Honestly, the way I'm interprating this lyric suits my life very good. My favorite part is "All I know is pain, [...]"; which was written very well. Though I'm not the person who listens often to rap music, this masterpiece reflects my thoughts for the most part. Additionally, I just love to listen to it. I hope my critic isn't too bad at all - I just wanted to share my thoughts.

Sorry for my bad English - but I'm really appreciating this musical piece of art.

Wina A. Kamlongera
on 2010-10-20 07:06:54

The unassuming way that this track starts off in is pretty cool. I'm not familiar with the source itself, but, the way this arrangement stands right now, it transcends a whole lot of levels. It could work as background music for one, as a medium to tell a story in another, and something to reflect on. And it works in all those senses very well.

The rapping style takes a little getting used to, but once I locked in on the flow, I realised just how well crafted the verses are. "I'm a bad boy like Diddy", haha, that wasn't a line I expected and it was pretty neat! I would have liked the rapping brought out a little more to make it easier to listen to but it ain't a major complaint.

The chorus is my favourite part of the song, and props to Hale-Bopp for the singing. His voice hooks you in from the moment you hear him. Besides the Rap-Rock elements that brings Linkin Park to mind, I truly believe the singing here is what really sells me the LP feel.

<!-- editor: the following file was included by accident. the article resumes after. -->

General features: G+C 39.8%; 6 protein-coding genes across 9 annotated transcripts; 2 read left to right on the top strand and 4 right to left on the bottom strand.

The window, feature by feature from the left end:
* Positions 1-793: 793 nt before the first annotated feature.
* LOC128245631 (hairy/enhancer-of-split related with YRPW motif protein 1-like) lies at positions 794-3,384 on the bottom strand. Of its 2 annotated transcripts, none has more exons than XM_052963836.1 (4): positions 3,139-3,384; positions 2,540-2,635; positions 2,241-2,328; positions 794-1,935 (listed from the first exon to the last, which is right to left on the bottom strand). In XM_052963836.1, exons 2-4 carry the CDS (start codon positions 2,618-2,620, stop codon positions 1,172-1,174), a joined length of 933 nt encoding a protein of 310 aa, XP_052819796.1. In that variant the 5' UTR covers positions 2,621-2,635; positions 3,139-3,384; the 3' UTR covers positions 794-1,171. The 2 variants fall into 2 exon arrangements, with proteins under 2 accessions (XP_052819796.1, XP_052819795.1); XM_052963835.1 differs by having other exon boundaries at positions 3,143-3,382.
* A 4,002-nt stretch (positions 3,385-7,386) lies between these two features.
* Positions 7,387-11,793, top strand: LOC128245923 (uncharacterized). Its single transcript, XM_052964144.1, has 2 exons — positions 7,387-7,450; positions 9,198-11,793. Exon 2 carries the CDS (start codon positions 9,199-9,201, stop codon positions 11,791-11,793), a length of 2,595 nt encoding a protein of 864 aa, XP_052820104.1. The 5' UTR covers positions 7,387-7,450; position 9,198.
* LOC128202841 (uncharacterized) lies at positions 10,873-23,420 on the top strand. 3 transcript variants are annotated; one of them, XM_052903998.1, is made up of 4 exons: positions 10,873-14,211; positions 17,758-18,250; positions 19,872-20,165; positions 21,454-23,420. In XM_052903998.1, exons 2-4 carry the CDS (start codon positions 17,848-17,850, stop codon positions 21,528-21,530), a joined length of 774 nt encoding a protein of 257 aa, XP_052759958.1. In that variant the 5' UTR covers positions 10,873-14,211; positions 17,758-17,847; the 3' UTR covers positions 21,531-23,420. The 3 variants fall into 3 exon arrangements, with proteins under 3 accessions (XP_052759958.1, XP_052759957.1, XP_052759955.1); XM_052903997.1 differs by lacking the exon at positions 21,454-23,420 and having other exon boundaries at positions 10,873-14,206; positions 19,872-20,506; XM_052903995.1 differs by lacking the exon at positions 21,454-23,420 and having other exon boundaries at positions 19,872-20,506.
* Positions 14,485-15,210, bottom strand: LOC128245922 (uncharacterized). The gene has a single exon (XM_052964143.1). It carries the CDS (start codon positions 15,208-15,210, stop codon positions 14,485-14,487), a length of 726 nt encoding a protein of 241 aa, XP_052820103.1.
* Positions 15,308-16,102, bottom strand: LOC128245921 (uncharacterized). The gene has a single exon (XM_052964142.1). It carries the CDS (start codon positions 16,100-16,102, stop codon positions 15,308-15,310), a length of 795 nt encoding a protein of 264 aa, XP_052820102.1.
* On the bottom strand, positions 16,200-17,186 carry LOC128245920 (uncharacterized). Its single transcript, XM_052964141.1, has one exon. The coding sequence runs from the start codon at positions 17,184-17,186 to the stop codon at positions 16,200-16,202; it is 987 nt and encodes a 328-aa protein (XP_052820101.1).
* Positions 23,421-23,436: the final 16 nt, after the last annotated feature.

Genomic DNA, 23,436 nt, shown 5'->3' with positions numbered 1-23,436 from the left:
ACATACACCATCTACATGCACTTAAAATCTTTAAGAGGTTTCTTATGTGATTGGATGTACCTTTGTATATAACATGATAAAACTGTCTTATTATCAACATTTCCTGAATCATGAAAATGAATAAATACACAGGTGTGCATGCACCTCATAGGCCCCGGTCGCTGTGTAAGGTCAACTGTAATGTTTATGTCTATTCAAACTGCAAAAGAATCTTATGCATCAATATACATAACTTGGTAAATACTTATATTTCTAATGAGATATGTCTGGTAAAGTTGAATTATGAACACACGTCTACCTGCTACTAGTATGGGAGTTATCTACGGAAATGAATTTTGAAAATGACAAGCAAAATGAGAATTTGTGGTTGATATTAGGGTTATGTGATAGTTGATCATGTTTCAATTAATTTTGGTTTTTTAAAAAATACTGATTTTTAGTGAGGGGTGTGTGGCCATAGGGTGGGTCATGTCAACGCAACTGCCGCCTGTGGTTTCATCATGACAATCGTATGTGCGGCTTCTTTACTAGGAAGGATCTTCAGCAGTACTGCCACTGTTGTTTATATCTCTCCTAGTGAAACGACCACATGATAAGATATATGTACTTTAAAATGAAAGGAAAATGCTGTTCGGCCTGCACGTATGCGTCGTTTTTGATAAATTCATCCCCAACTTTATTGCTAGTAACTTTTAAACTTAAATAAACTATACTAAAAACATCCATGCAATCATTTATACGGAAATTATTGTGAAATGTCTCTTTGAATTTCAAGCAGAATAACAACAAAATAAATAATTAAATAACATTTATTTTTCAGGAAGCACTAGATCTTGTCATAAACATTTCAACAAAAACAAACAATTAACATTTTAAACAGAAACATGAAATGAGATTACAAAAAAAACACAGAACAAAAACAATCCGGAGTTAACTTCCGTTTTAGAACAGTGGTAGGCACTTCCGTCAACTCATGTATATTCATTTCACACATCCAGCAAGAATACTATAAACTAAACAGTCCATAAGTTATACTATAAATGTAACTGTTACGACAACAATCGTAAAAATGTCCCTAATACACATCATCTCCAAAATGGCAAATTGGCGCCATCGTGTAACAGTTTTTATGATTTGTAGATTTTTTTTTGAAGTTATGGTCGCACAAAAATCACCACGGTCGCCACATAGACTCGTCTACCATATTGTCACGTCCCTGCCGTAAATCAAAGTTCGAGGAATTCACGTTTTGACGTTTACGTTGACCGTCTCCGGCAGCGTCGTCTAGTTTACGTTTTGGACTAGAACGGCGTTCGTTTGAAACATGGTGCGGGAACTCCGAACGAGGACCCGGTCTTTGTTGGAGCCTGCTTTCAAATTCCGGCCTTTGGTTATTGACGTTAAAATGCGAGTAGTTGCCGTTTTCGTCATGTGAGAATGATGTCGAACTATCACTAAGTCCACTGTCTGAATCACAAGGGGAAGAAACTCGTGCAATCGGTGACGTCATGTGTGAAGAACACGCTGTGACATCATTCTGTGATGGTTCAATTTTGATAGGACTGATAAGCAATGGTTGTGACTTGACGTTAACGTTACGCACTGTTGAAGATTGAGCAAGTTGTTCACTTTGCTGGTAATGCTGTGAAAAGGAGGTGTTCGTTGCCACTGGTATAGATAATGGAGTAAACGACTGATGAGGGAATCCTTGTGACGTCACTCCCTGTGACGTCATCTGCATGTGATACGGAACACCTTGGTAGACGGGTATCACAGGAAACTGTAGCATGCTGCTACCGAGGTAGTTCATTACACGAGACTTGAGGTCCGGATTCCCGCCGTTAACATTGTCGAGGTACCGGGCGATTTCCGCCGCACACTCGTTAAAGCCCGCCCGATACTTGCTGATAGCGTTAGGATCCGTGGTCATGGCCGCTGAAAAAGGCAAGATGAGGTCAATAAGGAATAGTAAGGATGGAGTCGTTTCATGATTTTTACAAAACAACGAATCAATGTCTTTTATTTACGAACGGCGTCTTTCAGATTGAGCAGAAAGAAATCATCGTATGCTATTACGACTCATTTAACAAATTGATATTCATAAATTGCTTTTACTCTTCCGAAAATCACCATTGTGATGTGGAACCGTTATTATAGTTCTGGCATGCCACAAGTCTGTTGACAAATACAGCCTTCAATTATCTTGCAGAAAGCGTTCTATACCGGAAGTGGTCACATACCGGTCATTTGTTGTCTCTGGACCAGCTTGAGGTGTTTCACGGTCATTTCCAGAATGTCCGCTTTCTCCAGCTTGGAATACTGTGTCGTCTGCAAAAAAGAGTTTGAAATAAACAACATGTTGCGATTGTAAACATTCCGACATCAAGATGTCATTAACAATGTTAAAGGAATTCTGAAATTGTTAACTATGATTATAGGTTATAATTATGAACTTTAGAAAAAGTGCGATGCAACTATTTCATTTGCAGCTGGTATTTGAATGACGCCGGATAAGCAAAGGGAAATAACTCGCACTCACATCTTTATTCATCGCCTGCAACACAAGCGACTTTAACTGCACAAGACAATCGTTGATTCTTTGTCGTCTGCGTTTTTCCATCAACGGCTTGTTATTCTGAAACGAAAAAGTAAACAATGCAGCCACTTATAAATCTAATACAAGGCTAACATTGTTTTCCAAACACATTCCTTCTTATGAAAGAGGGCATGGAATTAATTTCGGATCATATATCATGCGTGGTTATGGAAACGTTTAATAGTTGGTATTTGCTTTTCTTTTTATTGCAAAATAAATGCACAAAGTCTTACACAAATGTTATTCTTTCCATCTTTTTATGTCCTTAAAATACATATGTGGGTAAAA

Maybe I was predisposed to liking this track the moment I read it's in the vein of LP, but kudos to Geoffrey Taucer for an awesome arrangement! The percussive intro is very cool (and I'd like to try something similar one day) and transitions well into the main body of the song. There's small things within each verse to keep you interested as the track progresses, which is really cool! I do wish the track was a touch louder for it feels as though there's a great deal of energy being held back that could have been released.

Like I said, I'm not too familiar with the source so I can't comment on many of the arrangement aspects, but because of this track, I'm gonna check out the rest of the DKC 2 album and the source material!!

I guess the best way to end this review is by saying, I love this bloody song! Great work!!

on 2010-08-18 22:06:29

Not sure how I miss that. lol. I really have some serious 'blonde' moments like that. Thanks for pointing me in the right direction! I appreciate it.

May the Force be with you.

on 2010-08-12 10:43:55

There's a tab between "Main" and "Download" that says "Lyrics" on the remix detail page. Hope that helps :)

on 2010-08-11 23:08:10

This song is awesome! I'm not a huge hip-hop or rap fan but this song kicks a$$!!! I would really like the lyrics. Anybody have them?